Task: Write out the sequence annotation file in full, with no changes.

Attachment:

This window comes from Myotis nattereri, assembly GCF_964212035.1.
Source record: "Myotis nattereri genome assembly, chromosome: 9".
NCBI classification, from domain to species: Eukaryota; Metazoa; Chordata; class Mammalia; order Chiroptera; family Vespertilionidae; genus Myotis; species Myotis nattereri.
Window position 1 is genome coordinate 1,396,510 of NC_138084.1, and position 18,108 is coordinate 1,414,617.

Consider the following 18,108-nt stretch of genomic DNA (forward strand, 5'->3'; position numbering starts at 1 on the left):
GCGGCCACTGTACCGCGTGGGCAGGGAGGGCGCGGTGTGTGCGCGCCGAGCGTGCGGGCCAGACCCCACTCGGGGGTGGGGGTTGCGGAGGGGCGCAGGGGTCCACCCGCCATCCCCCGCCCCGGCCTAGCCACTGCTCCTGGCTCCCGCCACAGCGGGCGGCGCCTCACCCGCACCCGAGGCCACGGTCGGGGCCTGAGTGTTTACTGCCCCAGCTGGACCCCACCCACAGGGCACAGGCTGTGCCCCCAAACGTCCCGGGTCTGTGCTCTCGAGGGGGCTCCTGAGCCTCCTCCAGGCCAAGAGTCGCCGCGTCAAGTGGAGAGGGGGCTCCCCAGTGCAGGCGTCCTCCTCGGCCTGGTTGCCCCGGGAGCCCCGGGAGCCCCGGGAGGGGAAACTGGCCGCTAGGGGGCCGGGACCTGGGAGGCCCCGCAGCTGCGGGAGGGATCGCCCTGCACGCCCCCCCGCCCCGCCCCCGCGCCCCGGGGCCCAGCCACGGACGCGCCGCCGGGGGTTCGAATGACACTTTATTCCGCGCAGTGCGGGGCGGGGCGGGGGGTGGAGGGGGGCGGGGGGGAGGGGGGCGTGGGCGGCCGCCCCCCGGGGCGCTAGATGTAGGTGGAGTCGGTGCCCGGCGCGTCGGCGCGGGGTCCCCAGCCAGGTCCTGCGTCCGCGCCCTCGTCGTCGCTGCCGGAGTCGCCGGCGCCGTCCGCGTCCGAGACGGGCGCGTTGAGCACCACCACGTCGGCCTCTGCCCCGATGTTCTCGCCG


This window comes from Myotis nattereri, assembly GCF_964212035.1.
Source record: "Myotis nattereri genome assembly, chromosome: 9".
NCBI classification, from domain to species: Eukaryota; Metazoa; Chordata; class Mammalia; order Chiroptera; family Vespertilionidae; genus Myotis; species Myotis nattereri.
Window position 1 is genome coordinate 1,396,510 of NC_138084.1, and position 18,108 is coordinate 1,414,617.

Consider the following 18,108-nt stretch of genomic DNA (forward strand, 5'->3'; position numbering starts at 1 on the left):
GCGGCCACTGTACCGCGTGGGCAGGGAGGGCGCGGTGTGTGCGCGCCGAGCGTGCGGGCCAGACCCCACTCGGGGGTGGGGGTTGCGGAGGGGCGCAGGGGTCCACCCGCCATCCCCCGCCCCGGCCTAGCCACTGCTCCTGGCTCCCGCCACAGCGGGCGGCGCCTCACCCGCACCCGAGGCCACGGTCGGGGCCTGAGTGTTTACTGCCCCAGCTGGACCCCACCCACAGGGCACAGGCTGTGCCCCCAAACGTCCCGGGTCTGTGCTCTCGAGGGGGCTCCTGAGCCTCCTCCAGGCCAAGAGTCGCCGCGTCAAGTGGAGAGGGGGCTCCCCAGTGCAGGCGTCCTCCTCGGCCTGGTTGCCCCGGGAGCCCCGGGAGCCCCGGGAGGGGAAACTGGCCGCTAGGGGGCCGGGACCTGGGAGGCCCCGCAGCTGCGGGAGGGATCGCCCTGCACGCCCCCCCGCCCCGCCCCCGCGCCCCGGGGCCCAGCCACGGACGCGCCGCCGGGGGTTCGAATGACACTTTATTCCGCGCAGTGCGGGGCGGGGCGGGGGGTGGAGGGGGGCGGGGGGGAGGGGGGCGTGGGCGGCCGCCCCCCGGGGCGCTAGATGTAGGTGGAGTCGGTGCCCGGCGCGTCGGCGCGGGGTCCCCAGCCAGGTCCTGCGTCCGCGCCCTCGTCGTCGCTGCCGGAGTCGCCGGCGCCGTCCGCGTCCGAGACGGGCGCGTTGAGCACCACCACGTCGGCCTCTGCCCCGATGTTCTCGCCG